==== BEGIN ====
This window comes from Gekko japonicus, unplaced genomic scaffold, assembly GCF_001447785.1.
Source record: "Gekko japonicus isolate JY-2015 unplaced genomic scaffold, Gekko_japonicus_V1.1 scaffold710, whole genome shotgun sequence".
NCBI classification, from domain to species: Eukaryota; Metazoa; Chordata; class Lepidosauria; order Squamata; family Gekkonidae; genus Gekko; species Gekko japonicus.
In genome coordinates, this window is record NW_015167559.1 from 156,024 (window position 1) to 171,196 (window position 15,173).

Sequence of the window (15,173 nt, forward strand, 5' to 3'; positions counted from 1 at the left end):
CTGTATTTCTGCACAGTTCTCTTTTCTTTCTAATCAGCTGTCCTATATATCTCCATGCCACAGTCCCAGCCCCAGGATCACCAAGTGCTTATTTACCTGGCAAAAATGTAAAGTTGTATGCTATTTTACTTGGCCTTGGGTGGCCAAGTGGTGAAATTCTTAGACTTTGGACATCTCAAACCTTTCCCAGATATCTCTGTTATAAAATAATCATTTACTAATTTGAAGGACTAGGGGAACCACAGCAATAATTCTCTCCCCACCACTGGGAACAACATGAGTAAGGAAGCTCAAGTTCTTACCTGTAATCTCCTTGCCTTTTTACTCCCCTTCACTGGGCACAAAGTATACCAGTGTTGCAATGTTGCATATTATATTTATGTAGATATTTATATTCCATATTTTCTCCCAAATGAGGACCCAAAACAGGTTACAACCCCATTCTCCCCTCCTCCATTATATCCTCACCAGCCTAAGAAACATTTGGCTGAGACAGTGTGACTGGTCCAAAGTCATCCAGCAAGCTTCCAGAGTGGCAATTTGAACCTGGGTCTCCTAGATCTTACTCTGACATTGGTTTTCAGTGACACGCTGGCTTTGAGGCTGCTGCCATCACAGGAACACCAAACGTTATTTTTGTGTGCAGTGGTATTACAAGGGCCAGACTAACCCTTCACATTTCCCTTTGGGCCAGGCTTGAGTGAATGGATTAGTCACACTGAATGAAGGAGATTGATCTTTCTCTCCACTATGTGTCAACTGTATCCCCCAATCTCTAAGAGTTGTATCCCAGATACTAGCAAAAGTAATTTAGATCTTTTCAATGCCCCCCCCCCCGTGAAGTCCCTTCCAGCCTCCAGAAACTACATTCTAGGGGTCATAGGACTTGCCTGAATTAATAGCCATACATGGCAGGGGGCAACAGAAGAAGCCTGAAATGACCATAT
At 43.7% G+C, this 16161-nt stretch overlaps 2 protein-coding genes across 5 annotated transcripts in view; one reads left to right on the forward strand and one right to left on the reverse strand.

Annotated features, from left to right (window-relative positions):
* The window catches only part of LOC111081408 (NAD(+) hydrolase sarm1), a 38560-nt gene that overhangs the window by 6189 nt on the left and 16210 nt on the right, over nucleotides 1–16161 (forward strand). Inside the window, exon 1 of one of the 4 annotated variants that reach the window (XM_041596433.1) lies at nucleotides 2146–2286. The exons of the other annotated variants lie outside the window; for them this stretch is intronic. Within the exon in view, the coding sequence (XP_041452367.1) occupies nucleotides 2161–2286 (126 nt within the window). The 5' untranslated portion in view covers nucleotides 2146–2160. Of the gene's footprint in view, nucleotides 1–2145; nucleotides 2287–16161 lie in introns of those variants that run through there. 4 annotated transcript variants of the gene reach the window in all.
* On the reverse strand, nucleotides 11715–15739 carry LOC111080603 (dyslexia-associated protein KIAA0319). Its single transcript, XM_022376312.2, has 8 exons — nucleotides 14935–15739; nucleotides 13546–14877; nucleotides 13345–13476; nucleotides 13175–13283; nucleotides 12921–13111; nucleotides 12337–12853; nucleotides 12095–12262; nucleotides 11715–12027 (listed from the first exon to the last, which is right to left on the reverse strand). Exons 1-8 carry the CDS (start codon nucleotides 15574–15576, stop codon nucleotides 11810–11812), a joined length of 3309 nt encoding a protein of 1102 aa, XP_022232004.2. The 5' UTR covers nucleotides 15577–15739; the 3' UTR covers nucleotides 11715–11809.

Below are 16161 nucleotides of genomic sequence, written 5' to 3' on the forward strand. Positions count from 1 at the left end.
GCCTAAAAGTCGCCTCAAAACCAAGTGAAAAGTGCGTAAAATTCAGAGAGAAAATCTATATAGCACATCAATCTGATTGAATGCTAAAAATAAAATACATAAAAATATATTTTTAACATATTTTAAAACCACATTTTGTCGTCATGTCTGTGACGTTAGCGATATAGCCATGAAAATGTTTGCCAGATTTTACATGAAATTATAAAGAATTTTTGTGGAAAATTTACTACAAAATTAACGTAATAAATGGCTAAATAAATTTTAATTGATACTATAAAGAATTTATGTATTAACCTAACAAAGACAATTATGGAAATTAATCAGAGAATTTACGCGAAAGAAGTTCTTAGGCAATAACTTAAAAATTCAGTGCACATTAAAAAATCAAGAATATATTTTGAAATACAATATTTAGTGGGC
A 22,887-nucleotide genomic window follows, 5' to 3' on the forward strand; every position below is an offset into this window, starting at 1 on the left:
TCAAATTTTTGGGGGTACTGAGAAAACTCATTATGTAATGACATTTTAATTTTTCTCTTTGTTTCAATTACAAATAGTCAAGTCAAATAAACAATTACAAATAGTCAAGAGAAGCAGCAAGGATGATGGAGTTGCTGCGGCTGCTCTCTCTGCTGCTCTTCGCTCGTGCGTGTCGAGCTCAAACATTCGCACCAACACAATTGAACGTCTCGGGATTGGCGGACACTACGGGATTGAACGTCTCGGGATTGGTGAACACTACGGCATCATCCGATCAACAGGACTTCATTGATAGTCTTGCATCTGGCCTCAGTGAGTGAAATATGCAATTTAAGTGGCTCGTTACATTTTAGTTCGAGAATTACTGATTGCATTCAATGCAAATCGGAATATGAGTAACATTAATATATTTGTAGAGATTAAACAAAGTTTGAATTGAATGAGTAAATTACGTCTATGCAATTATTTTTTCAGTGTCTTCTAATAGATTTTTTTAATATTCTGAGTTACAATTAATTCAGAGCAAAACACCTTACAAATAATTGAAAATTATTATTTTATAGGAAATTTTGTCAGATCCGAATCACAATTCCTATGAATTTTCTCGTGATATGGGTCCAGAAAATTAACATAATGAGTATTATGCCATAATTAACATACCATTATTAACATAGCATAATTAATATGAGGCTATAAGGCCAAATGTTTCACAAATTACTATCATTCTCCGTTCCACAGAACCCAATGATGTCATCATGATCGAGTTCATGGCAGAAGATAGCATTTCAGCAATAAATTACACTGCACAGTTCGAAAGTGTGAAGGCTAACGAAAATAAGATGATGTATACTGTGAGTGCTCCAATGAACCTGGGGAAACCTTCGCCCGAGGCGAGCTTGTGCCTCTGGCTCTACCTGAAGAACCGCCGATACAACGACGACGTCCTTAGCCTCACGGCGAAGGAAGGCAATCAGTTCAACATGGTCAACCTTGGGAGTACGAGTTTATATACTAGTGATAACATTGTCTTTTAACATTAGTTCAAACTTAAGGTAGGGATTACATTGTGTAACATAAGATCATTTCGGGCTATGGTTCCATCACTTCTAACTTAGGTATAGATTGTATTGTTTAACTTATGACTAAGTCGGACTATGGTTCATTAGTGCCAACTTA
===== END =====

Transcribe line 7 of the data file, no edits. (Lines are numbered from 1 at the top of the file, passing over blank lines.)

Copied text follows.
At 43.7% G+C, this 16161-nt stretch overlaps 2 protein-coding genes across 5 annotated transcripts in view; one reads left to right on the forward strand and one right to left on the reverse strand.